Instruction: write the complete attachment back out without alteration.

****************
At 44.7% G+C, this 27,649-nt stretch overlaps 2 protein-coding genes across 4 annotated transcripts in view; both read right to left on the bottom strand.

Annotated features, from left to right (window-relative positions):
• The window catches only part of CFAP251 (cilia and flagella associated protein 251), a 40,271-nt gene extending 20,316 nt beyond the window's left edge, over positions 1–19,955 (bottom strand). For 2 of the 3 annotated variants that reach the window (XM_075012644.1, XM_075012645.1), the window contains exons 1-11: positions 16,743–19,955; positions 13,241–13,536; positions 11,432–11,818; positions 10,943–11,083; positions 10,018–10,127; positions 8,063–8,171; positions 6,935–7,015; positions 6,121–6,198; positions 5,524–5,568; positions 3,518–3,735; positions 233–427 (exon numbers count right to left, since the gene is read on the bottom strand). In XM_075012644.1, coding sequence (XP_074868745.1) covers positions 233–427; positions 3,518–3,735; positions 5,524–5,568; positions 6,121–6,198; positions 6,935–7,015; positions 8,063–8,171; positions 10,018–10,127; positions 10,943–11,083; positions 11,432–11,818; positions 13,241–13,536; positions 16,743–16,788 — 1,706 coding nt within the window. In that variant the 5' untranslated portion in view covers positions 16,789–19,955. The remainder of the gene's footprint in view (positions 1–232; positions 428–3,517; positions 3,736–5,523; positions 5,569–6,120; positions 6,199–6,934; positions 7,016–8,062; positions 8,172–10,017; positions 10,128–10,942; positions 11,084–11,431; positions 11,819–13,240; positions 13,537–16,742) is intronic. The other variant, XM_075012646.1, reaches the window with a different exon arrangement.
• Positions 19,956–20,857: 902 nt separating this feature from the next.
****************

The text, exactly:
At 44.7% G+C, this 27,649-nt stretch overlaps 2 protein-coding genes across 4 annotated transcripts in view; both read right to left on the bottom strand.

Annotated features, from left to right (window-relative positions):
• The window catches only part of CFAP251 (cilia and flagella associated protein 251), a 40,271-nt gene extending 20,316 nt beyond the window's left edge, over positions 1–19,955 (bottom strand). For 2 of the 3 annotated variants that reach the window (XM_075012644.1, XM_075012645.1), the window contains exons 1-11: positions 16,743–19,955; positions 13,241–13,536; positions 11,432–11,818; positions 10,943–11,083; positions 10,018–10,127; positions 8,063–8,171; positions 6,935–7,015; positions 6,121–6,198; positions 5,524–5,568; positions 3,518–3,735; positions 233–427 (exon numbers count right to left, since the gene is read on the bottom strand). In XM_075012644.1, coding sequence (XP_074868745.1) covers positions 233–427; positions 3,518–3,735; positions 5,524–5,568; positions 6,121–6,198; positions 6,935–7,015; positions 8,063–8,171; positions 10,018–10,127; positions 10,943–11,083; positions 11,432–11,818; positions 13,241–13,536; positions 16,743–16,788 — 1,706 coding nt within the window. In that variant the 5' untranslated portion in view covers positions 16,789–19,955. The remainder of the gene's footprint in view (positions 1–232; positions 428–3,517; positions 3,736–5,523; positions 5,569–6,120; positions 6,199–6,934; positions 7,016–8,062; positions 8,172–10,017; positions 10,128–10,942; positions 11,084–11,431; positions 11,819–13,240; positions 13,537–16,742) is intronic. The other variant, XM_075012646.1, reaches the window with a different exon arrangement.
• Positions 19,956–20,857: 902 nt separating this feature from the next.